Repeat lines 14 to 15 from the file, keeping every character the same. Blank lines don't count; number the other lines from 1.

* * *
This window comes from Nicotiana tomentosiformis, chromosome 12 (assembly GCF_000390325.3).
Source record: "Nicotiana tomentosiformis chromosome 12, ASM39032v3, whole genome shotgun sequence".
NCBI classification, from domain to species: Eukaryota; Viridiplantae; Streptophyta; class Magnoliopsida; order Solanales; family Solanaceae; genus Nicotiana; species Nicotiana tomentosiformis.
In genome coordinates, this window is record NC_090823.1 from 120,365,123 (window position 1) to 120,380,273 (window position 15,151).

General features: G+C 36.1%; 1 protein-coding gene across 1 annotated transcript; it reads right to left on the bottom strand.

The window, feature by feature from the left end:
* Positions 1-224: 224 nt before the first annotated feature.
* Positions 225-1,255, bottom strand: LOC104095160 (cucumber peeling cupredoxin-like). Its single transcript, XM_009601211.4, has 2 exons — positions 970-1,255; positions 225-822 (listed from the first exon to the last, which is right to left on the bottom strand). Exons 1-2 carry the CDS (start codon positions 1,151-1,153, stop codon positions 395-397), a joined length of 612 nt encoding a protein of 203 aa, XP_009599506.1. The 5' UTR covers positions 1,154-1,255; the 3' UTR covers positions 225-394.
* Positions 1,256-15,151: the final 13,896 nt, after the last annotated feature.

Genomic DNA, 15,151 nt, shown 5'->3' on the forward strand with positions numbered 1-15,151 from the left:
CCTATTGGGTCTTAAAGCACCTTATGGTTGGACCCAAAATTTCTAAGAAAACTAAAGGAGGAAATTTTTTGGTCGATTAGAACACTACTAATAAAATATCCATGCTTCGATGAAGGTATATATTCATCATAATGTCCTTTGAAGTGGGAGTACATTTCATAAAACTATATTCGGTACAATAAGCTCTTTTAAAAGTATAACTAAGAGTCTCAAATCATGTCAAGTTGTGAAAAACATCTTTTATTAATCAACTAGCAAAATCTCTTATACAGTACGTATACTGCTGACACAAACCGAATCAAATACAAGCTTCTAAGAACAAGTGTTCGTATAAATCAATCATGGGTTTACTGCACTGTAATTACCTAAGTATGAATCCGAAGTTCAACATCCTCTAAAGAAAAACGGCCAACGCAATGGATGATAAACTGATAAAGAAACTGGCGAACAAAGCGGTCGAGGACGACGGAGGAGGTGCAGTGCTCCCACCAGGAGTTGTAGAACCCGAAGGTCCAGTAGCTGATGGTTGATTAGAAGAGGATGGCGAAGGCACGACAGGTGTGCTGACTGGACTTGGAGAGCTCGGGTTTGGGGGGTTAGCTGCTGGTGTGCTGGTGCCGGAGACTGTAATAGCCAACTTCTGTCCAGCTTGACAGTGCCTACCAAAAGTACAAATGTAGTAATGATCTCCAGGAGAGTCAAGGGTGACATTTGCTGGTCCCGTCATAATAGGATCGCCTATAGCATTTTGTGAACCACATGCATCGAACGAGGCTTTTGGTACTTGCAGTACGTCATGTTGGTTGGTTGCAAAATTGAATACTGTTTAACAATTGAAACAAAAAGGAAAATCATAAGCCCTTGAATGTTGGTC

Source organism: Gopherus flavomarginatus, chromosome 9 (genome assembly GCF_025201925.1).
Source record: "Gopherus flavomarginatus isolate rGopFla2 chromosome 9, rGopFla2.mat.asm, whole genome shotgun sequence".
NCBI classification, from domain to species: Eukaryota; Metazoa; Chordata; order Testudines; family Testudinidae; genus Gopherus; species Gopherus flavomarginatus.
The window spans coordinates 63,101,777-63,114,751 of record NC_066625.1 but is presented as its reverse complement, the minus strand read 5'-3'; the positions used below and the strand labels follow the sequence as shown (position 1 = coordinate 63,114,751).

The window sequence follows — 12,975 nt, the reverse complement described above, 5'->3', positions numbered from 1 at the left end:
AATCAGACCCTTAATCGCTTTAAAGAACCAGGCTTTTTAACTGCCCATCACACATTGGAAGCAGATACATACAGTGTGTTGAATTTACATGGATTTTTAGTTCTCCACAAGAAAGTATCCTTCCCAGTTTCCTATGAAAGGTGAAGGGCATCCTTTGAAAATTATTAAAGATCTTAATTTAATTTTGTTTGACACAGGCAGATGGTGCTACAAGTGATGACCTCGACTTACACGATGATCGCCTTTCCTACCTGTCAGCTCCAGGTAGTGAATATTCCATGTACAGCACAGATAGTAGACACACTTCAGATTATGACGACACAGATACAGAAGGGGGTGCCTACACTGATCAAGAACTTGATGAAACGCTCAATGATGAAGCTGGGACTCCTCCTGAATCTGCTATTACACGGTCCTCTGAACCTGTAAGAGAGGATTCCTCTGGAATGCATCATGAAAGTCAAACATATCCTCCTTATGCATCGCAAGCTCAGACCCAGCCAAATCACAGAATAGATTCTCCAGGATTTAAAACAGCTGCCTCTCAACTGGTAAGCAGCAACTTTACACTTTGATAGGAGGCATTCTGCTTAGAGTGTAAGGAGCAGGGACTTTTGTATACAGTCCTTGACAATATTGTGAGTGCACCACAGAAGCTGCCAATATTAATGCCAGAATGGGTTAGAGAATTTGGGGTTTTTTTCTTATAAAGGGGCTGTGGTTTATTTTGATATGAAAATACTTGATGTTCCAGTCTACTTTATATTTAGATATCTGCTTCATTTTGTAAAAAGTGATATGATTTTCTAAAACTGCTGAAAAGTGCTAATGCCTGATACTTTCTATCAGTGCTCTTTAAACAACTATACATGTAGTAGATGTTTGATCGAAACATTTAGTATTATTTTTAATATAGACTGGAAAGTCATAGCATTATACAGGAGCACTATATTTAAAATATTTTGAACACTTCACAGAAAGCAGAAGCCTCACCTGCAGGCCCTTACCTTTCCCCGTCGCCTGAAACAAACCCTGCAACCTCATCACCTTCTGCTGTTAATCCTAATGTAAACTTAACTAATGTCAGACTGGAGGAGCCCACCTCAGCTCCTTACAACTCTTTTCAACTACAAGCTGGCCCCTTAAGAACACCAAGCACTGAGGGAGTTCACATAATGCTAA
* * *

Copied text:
NCBI classification, from domain to species: Eukaryota; Metazoa; Chordata; order Testudines; family Testudinidae; genus Gopherus; species Gopherus flavomarginatus.
The window spans coordinates 63,101,777-63,114,751 of record NC_066625.1 but is presented as its reverse complement, the minus strand read 5'-3'; the positions used below and the strand labels follow the sequence as shown (position 1 = coordinate 63,114,751).